04 Build up your online real-estate
When it comes to new business acquisition through search, if Google says you’re no one then sadly, you kind of are. Therefore additionally to the above; don’t just leave it to traditional media to share your story, start sharing your (your businesses) story and managing your own reputation through your website’s blog, referral links, social media platforms (do not forget LinkedIn), and be sure to produce video content that brings value to your audience via Insta Stories and YouTube if long form content is not your thing. The more online assets you have PRing your business, the more reputation management real estate you have optimising search, generating brand awareness and ultimately increasing enquiry and sales.
05 Research and understand what constitutes a story
A big part of the PR function is research. It’s time consuming but helps with precision on pitching to media and securing coverage. In order to hatch your media strategy and perfect your pitch, first put your journalistic investigative hat on and understand what constitutes a story. Get clear on the media outlets interested in stories similar to those around your business. Know what your key media write about and how. By doing this you’ll unearth ideas on how to pitch your business to ensure it’s well-placed for editorial consideration.
06 Create a media and influencer list
Ok, so I’m going to let you in on a little secret…the best way to list-build is to search the coverage your peers and competitors are getting. This PR hack will help you generate a list of outlets and journalists as well as influencers who are interested in articles relevant to your business. Media come and go from publications daily; so the best way to secure up-to-the minute media lists is to reverse engineer peer coverage. Of course on top of that you’ll have additional outlets that come to mind; and you can also purchase media lists for your industry. Be mindful however that bought lists can often (mostly) be out-dated and cumbersome. They often need knocking into shape. A triple pronged approach is always best.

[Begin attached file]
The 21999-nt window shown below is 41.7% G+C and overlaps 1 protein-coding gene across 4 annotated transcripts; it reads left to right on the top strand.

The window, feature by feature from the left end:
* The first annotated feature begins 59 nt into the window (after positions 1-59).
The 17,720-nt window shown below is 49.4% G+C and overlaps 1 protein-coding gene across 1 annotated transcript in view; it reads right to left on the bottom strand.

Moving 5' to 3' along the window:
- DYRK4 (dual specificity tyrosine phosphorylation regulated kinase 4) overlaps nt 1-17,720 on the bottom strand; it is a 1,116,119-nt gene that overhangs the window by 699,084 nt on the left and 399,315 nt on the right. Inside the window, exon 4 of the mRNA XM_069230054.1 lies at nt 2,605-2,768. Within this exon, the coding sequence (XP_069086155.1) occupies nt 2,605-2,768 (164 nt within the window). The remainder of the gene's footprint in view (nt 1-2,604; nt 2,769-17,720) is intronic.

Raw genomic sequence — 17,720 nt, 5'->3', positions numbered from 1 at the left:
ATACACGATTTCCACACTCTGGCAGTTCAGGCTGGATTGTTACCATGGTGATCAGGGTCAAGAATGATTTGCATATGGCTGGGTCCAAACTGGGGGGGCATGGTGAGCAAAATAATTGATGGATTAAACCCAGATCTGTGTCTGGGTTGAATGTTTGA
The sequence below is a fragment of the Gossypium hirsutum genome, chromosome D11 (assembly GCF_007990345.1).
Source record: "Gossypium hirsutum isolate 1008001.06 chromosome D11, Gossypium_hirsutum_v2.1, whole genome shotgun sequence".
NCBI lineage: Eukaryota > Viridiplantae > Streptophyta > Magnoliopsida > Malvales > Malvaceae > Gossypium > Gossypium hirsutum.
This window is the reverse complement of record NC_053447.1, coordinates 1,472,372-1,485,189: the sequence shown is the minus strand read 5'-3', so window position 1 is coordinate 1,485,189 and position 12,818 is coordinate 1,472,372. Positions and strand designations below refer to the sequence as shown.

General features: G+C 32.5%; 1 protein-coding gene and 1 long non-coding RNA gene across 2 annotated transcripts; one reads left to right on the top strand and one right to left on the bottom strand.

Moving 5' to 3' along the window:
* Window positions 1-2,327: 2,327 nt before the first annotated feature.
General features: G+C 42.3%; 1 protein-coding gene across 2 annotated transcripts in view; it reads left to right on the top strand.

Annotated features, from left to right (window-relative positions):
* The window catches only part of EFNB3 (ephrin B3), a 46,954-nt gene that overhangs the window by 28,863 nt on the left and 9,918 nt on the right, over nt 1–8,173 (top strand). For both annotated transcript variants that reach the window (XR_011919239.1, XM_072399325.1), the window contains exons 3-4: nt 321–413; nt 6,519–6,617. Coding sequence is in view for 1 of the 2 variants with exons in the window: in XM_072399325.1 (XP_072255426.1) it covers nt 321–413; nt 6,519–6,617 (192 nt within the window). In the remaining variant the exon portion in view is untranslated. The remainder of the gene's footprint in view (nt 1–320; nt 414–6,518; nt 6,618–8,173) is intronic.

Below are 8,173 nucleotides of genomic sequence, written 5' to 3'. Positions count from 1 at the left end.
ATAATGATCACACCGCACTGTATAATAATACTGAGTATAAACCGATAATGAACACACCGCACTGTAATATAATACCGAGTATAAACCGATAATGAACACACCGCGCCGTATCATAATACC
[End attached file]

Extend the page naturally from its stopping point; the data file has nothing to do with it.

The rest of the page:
07 Find your key media and engage
Know who you’re pitching to before you pitch. The best way to do this is to follow them. Not in a creepy way, but in a way that builds authentic connection and allows you to be familiar with what they write about and their readership. PR is a ‘relationship first’ business. Who are going to listen to when a suggestion or recommendation comes your way; a friend that knows you, what you’re interested in and how you roll, or a complete and utter stranger just trying to sell something.
08 Pitch, re-angle, and pitch again (personalise)
When you’re confident and ready to pitch, make sure your outreach efforts are value based and personalised. What’s in it for the journalist, why should they be interested, why would their readers be interested? If you miss the mark the first time, revisit all the previous tips; re-angle, re-align and re-pitch with value and connection in mind.
As long as what you’re pitching is relevant and brings value to the journalist, and their audience; don’t underestimate the power of friendly follow-up. Media and influencers get a deluge of story opportunities every day. To keep yours top-of-mind, it’s important to follow-up. Just don’t be a pest or you’ll get black-listed. In my opinion follow-up is an art form and is the difference between good and bad PR and whether your story gets a run or not.
So, yes you can take matters into your own hands. And everyone can become better at PR. Do keep in mind however, that perception is hard to change. So it’s important that the first interaction media (who are actual humans) have with your brand is thoughtful, relevant and meaningful.
Words by Jade Roberts
raraPR Founder and Director
raraPR is above all the sum of people who together help build brands and share stories. We are present in our determination to make a positive difference to the world by representing individuals and businesses that are doing good. We are an extension of the personal stories within us, those that we exist for and those within you that need to be heard.